Bringing the salon to the local
“Musique is the thing in life I love the most”, wrote Samuel Pepys. Yet, although we know how the 17th century diarist – and his contemporaries – sang, played instruments and made music together, most of the period’s songs and melodies have been forgotten.
A trio of outstanding young musicians are set to change that. Nobody’s Jig, who play at The Harrison Pub on 21 October, are passionate about sharing music and songs from past centuries with contemporary audiences.
Ravishingly beautiful music
Lutenist Sergio Bucheli, 23, from Mexico, describes the trio’s repertoire as ‘folk baroque’. Sergio, who will be playing both a two-metre wide arch lute and a baroque guitar on the 21st, says: “It is ravishingly beautiful music, with absolutely stunning tunes.”
“Many of the pieces are played so rarely they don’t really exist as scores. We are figuring them out as we go along, adapting them for our trio, while remaining respectful to the baroque period [c1600 to 1750].”
The trio, which also includes Irish-Swiss harpist Tara Viscardi, 25, and Australian-American soprano Victoria Hodgkinson, 26, see themselves as storytellers. Their repertoire tells lyrical tales of love’s sorrows and joys, of working the land and the glory of the landscape, and was originally played in the courts and high society salons of England, France, Italy and Scotland, and in aristocratic Irish homes.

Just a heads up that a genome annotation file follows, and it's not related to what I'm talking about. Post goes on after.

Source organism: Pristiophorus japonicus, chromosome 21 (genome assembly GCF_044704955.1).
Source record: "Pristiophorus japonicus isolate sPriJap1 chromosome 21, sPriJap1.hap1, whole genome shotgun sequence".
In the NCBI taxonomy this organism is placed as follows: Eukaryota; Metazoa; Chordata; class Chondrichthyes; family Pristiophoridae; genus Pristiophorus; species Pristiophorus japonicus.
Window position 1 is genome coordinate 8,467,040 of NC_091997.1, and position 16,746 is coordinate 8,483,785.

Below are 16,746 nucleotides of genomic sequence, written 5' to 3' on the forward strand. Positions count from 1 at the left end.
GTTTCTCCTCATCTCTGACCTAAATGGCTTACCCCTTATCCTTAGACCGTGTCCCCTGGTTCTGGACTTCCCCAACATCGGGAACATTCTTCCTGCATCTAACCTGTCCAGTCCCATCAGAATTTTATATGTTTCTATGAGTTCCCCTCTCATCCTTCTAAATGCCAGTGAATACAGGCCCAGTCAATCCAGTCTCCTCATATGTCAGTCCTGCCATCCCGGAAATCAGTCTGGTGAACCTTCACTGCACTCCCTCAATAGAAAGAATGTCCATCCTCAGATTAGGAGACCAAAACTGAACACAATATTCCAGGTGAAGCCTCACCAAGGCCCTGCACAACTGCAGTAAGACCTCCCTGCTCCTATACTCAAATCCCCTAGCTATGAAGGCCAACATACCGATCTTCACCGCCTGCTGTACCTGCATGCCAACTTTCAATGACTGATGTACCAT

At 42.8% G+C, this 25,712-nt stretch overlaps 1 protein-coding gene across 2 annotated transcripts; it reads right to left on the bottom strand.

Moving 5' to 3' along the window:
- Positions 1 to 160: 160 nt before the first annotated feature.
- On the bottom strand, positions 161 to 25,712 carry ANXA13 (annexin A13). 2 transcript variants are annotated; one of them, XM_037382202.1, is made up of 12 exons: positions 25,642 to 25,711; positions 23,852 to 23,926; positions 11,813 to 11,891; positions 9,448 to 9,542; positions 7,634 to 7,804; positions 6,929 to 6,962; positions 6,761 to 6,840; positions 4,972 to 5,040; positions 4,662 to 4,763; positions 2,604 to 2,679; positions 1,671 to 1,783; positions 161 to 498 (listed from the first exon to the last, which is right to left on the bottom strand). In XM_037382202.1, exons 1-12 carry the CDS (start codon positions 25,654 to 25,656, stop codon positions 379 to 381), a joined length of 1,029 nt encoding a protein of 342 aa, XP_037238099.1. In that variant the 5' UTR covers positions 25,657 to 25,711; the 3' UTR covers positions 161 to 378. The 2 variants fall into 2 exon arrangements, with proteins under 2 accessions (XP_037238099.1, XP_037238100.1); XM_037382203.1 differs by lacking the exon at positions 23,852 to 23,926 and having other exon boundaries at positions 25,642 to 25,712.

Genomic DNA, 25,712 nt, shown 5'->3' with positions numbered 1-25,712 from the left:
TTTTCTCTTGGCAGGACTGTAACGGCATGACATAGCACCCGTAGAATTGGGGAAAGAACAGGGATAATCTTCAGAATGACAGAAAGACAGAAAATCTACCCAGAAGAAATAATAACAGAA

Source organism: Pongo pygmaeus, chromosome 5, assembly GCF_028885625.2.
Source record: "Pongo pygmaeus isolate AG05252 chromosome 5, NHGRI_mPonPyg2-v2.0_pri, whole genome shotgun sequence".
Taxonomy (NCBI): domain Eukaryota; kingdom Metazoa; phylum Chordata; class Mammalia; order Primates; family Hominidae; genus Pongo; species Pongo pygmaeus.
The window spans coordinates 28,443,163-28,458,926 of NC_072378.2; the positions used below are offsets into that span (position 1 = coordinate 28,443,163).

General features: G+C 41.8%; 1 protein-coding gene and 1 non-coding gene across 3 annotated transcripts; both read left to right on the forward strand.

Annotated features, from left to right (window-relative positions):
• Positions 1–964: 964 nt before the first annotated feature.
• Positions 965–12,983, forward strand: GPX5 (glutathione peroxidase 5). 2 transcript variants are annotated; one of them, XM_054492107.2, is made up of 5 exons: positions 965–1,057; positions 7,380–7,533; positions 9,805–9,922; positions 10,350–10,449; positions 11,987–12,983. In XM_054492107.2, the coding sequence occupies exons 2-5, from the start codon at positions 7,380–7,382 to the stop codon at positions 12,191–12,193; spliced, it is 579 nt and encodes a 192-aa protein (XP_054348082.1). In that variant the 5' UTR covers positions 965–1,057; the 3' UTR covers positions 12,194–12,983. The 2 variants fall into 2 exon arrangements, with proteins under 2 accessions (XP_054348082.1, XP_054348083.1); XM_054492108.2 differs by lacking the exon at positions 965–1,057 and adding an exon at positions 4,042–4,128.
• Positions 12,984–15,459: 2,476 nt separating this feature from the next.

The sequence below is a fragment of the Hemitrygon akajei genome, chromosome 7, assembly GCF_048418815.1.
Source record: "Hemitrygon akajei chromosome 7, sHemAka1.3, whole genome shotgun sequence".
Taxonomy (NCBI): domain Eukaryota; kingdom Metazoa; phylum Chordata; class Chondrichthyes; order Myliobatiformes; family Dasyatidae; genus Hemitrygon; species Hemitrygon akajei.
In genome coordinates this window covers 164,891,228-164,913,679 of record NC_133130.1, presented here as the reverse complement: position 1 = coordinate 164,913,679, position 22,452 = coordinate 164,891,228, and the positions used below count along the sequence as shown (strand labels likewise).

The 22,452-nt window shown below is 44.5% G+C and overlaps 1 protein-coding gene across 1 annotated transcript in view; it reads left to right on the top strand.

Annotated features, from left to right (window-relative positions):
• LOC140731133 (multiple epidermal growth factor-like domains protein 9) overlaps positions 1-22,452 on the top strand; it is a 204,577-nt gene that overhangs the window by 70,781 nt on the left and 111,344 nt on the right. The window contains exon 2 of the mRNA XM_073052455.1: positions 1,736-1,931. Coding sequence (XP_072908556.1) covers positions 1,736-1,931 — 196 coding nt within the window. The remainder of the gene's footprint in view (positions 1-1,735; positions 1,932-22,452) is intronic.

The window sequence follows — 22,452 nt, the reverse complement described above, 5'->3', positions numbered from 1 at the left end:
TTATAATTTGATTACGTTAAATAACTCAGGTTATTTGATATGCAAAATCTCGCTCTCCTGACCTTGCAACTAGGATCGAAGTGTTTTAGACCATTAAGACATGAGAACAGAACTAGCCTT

The three formed Nobody’s Jig in 2019 when Tara, who has just completed her MMus, was studying at the Royal College of Music and Victoria and Sergio were, as now, at the Royal Academy of Music. Although the Bloomsbury Festival gig is one of their first public outings, due to the pandemic, they are already experienced freelance performers on the operatic and chamber music circuit.
A passion project
Victoria says Nobody’s Jig is a ‘passion project’. “It’s something we really believe in and are excited about. We hope that the people who come along will be as excited as us about hearing this amazing music.”
As well as being inspired by reclaiming and sharing forgotten works, the trio relish the intimacy with the audience that this style of music – and a venue like the Harrison – allows Tara, who will play a hand-crafted, nylon-strung modern Irish harp with features reminiscent of the early Irish harp, says: “This sort of gig enables a two-way exchange with the audience – not the conventional separation between the concert giver and the concert goer.”
Although Covid kept Nobody’s Jig from the public eye and ear, it did not preclude them from becoming one of the two 2021 Royal Academy of Music/Wigmore Hall Learning Fellowship Ensembles. The prestigious fellowship has allowed them to connect with a wider than usual audience, and to make music with people across community, education, and social care settings.
“Working with the community takes the ego out of the equation,” emphasises Sergio. “You’re purely there to communicate.”
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